URBANA, Ill. (WCIA) — A Mattoon-based home healthcare provider has been ordered to pay over $1 million to its workers after a federal judge found the provider failed to pay them properly for the hours they worked.

Judge Colin Bruce, U.S. District Court Judge for the Central District of Illinois, issued an order earlier this month that found Lee McDevitt, owner and operator of Midwest Home Care, liable for back pay and damages to 69 employees. In this decision, Bruce rejected a claim from McDevitt that the company is not subject to the Fair Labor Standards Act because they operated solely in Illinois.

Officials with the U.S. Department of Labor’s Wages and Hour Division said an investigation determined that McDevitt paid a daily rate to workers employed as caregivers regardless of the number of hours they worked. A majority of them worked 24-hour shifts, and this pay rate, officials said, resulted in minimum wage and overtime violations. The caregivers provided in-home healthcare and assisted living services to clients in Mattoon, Champaign and Tuscola.

The investigation determined that McDevitt owed his employees $562,389 in back wages and an equal amount in damages.

The court also ruled that McDevitt violated the FLSA’s recordkeeping requirements by failing to track an employee’s hours worked, including sleep time interruptions, accurately. By failing to do so, DOL officials said, Midwest Home Care’s sleep credit was invalid.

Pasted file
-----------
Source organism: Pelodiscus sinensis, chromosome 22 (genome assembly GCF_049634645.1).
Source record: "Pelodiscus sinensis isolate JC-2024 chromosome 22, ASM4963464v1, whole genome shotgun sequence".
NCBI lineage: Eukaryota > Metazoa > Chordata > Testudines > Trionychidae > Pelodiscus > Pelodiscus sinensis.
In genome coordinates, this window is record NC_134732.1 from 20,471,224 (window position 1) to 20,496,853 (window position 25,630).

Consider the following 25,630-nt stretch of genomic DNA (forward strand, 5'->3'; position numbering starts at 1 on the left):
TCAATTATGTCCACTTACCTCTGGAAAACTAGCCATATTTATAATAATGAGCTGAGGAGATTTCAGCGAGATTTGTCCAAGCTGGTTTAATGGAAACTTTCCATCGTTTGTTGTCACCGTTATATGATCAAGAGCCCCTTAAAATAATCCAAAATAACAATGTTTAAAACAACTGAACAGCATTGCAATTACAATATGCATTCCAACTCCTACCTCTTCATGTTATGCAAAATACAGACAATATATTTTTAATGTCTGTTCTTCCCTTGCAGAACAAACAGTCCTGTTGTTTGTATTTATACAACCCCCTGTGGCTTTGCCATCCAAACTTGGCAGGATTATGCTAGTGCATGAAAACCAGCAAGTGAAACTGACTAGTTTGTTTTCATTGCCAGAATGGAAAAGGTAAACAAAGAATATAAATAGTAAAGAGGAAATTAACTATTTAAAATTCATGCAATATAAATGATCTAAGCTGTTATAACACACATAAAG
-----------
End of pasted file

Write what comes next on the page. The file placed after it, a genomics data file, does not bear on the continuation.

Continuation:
“Home healthcare workers who provide around-the-clock care provide people unable to care for themselves with the dignity they deserve and offer family members some peace of mind,” said Jessica Looman, Principal Deputy Administrator of the Wage and Hour Division “The Wage and Hour Division often finds workers in this industry – among our nation’s lowest paid – victimized by employers’ wage violations. This judgment is an important step toward making sure 69 caregivers are paid fully for their hard work and raise awareness of how common these wage violations are.”

The court also ruled that the Department of Labor could protect the identities of employees who cooperated with the investigation and litigation.

“The court’s favorable rulings on a number of issues related to what evidence can be used, including accepting confidential employee statements as evidence upholds the Department of Labor’s use of the informer’s privilege to protect employees during discovery,” said Solicitor of Labor Seema Nanda. “The resolution of this matter shows that the U.S. Department of Labor will take all necessary actions, including litigation, to hold employers accountable when they fail to respect worker rights and protections.”

Under the terms of the court’s ruling, McDevitt is forbidden from having future violations of the FLSA’s minimum wage, overtime and recordkeeping provisions.